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Trailing in the polls, Huntsman goes on the attack

By Tom Cohen, CNN
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Huntsman: Why I'm better than Romney
STORY HIGHLIGHTS
  • Former Utah governor criticizes Romney, Bachmann and Perry
  • The strategy is to highlight the weaknesses of front-running candidates
  • Political consultant Luntz says too much negativity in the GOP campaign so far

Washington (CNN) -- He's behind in polling so far, so Republican presidential hopeful Jon Huntsman went after the front-runners Sunday.

Former Massachusetts Gov. Mitt Romney is a flip-flopper, while Texas Gov. Rick Perry doesn't sound presidential and Minnesota Rep. Michele Bachmann is unrealistic, complained Huntsman, a former Utah governor, on the ABC program "This Week."

Romney, Perry and Bachmann are considered the early favorites in a nominating process that concludes about a year from now.

The criticism by Huntsman, a former U.S. ambassador to China under Democratic President Barack Obama, showed his intention to highlight the weaknesses of candidates expected to do well in the earliest major tests -- the Iowa caucuses and New Hampshire primary expected to take place in February.

Huntsman used his nationally televised interview to deliver zingers against Romney -- the favorite in New Hampshire -- as well as Bachmann and Perry, who are competing for the support of tea party conservatives in Iowa.

"You know, if we were to talk about his inconsistencies and his ... changes on various issues, we'd be here all afternoon," Huntsman said of Romney.

That was tame compared to Huntsman's withering depiction of Perry as a far-right ideologue who would ensure defeat for the party if nominated.

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In particular, Huntsman pounced on comments by Perry last week -- his first as an announced candidate -- that questioned the validity of evolution theory and climate-change science.

"The minute that the Republican Party becomes the anti-science party, we have a huge problem," Huntsman said. "We lose a whole lot of people who would otherwise allow us to win the election in 2012."

Asked about Perry's remark that Federal Reserve Chairman Ben Bernanke would come close to committing treason if he agreed to "printing more money to play politics at this particular time," Huntsman said: "I'm not sure that the average voter out there is going to hear that treasonous remark and say that sounds like a presidential candidate, that sounds like someone who is serious on the issues."

There is a broader point, he noted.

"We've found ourselves at the extreme ends of the political spectrum and people are crying out for us to get back to some level of sensibility," Huntsman said, later adding: "I think when you find yourself at an extreme end of the Republican Party, you make yourself unelectable."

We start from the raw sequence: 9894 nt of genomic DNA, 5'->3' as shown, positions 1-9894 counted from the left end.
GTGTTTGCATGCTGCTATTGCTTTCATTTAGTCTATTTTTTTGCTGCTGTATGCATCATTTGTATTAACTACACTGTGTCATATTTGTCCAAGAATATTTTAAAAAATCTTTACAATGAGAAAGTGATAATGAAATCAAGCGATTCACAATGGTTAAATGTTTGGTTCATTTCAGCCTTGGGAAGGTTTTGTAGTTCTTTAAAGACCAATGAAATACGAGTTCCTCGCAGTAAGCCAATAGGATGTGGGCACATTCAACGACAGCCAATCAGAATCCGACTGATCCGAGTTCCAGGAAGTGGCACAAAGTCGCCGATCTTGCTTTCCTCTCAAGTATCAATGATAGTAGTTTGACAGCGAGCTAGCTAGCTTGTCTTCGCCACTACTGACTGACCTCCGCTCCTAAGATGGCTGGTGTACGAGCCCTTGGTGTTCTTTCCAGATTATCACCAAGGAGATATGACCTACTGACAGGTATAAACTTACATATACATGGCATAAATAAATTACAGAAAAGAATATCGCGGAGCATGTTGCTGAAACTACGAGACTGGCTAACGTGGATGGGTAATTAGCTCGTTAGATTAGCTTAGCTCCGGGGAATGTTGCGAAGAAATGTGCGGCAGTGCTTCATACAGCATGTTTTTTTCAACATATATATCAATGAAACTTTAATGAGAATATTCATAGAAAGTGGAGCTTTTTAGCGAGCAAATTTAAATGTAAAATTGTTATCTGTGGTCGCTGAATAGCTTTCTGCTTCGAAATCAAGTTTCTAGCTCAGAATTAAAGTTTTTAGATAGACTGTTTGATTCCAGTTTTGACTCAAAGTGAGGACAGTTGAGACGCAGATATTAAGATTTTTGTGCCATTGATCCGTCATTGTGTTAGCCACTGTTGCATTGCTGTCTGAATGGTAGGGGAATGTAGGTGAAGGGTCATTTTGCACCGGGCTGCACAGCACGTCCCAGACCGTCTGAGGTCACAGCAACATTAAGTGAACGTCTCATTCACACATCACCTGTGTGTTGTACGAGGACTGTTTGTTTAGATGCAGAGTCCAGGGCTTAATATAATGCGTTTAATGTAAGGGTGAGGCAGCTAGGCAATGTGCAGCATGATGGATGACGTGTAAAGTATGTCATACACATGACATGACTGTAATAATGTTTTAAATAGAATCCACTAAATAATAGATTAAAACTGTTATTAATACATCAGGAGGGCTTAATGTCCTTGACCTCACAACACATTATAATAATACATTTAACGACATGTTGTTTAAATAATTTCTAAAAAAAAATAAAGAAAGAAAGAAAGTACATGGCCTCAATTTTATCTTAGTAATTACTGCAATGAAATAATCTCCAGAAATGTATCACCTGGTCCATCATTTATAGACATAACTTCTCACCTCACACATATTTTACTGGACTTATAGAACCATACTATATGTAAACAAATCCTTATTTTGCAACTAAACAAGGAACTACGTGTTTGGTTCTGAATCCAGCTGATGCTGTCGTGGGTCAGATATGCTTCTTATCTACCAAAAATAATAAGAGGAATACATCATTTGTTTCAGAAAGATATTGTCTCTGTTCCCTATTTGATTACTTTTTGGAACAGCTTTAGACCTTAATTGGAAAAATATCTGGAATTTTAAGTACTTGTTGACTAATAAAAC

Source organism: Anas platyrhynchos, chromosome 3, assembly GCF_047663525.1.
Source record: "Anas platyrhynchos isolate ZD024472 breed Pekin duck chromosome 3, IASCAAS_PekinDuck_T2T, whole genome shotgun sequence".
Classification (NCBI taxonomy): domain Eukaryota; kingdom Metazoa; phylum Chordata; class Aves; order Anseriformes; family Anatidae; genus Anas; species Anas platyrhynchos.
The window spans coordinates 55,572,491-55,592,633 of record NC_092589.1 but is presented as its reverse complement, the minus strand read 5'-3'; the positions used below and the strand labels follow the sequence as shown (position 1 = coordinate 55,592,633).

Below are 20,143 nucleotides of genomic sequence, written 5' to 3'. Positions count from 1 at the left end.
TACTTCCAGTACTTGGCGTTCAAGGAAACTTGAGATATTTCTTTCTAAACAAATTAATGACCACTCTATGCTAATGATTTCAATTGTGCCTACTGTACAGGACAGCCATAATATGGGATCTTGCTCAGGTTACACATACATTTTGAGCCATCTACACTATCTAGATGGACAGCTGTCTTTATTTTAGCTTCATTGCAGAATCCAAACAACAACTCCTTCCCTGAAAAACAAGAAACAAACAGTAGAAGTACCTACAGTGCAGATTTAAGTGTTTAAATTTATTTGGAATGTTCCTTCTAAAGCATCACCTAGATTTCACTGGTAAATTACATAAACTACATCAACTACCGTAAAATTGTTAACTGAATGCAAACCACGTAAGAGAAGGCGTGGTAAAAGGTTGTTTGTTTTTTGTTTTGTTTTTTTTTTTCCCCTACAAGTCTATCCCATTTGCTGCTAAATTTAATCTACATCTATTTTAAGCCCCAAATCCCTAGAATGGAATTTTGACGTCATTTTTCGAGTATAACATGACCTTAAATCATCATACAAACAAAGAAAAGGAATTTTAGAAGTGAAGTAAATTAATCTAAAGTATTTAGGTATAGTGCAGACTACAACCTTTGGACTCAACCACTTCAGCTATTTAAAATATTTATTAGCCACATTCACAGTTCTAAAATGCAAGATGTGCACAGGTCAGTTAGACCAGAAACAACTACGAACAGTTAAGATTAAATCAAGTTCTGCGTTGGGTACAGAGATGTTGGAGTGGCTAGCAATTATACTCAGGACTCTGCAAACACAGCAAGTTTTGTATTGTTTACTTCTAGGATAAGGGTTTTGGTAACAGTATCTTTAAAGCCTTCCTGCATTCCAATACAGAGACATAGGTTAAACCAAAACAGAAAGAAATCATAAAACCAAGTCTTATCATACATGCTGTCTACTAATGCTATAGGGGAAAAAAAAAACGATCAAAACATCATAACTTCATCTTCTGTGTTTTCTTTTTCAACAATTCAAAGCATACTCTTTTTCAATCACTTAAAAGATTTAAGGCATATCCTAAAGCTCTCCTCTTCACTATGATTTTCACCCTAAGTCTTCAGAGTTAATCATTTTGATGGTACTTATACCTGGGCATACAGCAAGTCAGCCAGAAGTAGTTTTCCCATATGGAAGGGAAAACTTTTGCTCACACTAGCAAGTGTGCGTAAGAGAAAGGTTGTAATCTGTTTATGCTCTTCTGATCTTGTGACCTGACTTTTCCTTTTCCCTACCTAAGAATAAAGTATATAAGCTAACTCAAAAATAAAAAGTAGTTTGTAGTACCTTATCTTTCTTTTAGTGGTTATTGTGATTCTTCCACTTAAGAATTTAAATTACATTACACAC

Huntsman saved his strongest criticism for Bachmann in response to her comment that she would bring gas prices below $2 a gallon if elected.

"I just don't know what world that comment would come from," Huntsman said, adding that such a remark by Bachmann "may pander to a particular group or sound good at the time, but it just simply is not founded in reality."

Another GOP candidate, former Pennsylvania Sen. Rick Santorum, took a less combative stance on "Fox News Sunday" that focused more on his own strengths.

Santorum, who lost his Senate seat in the 2006 election, declared that he is the only one of the 11 major GOP candidates so far who has been able to "get conservative things accomplished," even in tough political environments.

Labeling himself a "consistent conservative" compared to his GOP foes, Santorum also noted his value to a national presidential ticket.

"Rick Perry has won in Texas. That's great," Santorum said. "We're going to win Texas no matter who the nominee is, but we're going to have win Pennsylvania and Ohio and Florida. I've got the track record to win in those states."

Both Santorum and Huntsman trail way behind Romney and Bachman in recent polling, and Perry has started strong since entering the race on August 13.

To have any chance of winning, Santorum must perform well against Bachmann and Perry in the Iowa Republican caucus, which tends to favor conservatives. Huntsman, meanwhile, needs to build momentum with a strong showing against Romney in more moderate New Hampshire, which is considered home turf for the former Massachusetts governor.

"We're going to do well in New Hampshire and we're going to do well in South Carolina," Huntsman predicted in laying out his strategy. "And then we're going to bring it home in Florida."

On the ABC program, political consultant and messaging specialist Frank Luntz noted that the three candidates targeted by Huntsman -- Romney, Bachmann and Perry -- all have vulnerabilities among traditional GOP voters.

Romney, he said, looks and sounds presidential but has changed positions on issues over the years, while Bachmann has yet to instill confidence among Republicans that she can win a presidential election. Perry raises concerns that he'll stumble in the heat of a campaign by misspeaking, Luntz added.

However, both Luntz and CNN political contributor Donna Brazile sound a note of caution on the ABC program about Huntsman's attack strategy, saying voters want a leader who can overcome the partisan environment in Washington.

"I think there's too much negativity in the Republican primary so far," Luntz said.

At the same time, Brazile -- a Democratic strategist -- also echoed some of Huntsman's complaints, saying that "right now, Republicans are acting like they're running to be president of the tea party, not the president of the United States."

 
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